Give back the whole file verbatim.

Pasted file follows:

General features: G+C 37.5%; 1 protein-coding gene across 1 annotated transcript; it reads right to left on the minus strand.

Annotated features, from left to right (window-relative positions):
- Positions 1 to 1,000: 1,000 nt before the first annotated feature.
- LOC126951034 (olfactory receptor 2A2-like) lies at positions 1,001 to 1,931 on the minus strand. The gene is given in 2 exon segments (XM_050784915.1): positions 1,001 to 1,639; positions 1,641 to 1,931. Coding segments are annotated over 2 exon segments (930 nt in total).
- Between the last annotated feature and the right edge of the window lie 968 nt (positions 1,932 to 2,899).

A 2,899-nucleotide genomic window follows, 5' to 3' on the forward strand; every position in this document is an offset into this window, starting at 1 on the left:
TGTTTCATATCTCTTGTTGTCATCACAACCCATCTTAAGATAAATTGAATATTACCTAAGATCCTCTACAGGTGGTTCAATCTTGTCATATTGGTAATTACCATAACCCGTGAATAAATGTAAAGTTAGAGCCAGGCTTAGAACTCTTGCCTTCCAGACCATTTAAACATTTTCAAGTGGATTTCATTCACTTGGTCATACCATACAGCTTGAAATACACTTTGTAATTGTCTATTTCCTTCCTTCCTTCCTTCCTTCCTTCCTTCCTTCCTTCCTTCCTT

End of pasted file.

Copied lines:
General features: G+C 37.5%; 1 protein-coding gene across 1 annotated transcript; it reads right to left on the minus strand.

Annotated features, from left to right (window-relative positions):
- Positions 1 to 1,000: 1,000 nt before the first annotated feature.
- LOC126951034 (olfactory receptor 2A2-like) lies at positions 1,001 to 1,931 on the minus strand. The gene is given in 2 exon segments (XM_050784915.1): positions 1,001 to 1,639; positions 1,641 to 1,931. Coding segments are annotated over 2 exon segments (930 nt in total).
- Between the last annotated feature and the right edge of the window lie 968 nt (positions 1,932 to 2,899).

A 2,899-nucleotide genomic window follows, 5' to 3' on the forward strand; every position in this document is an offset into this window, starting at 1 on the left:
TGTTTCATATCTCTTGTTGTCATCACAACCCATCTTAAGATAAATTGAATATTACCTAAGATCCTCTACAGGTGGTTCAATCTTGTCATATTGGTAATTACCATAACCCGTGAATAAATGTAAAGTTAGAGCCAGGCTTAGAACTCTTGCCTTCCAGACCATTTAAACATTTTCAAGTGGATTTCATTCACTTGGTCATACCATACAGCTTGAAATACACTTTGTAATTGTCTATTTCCTTCCTTCCTTCCTTCCTTCCTTCCTTCCTTCCTTCCTTCCTT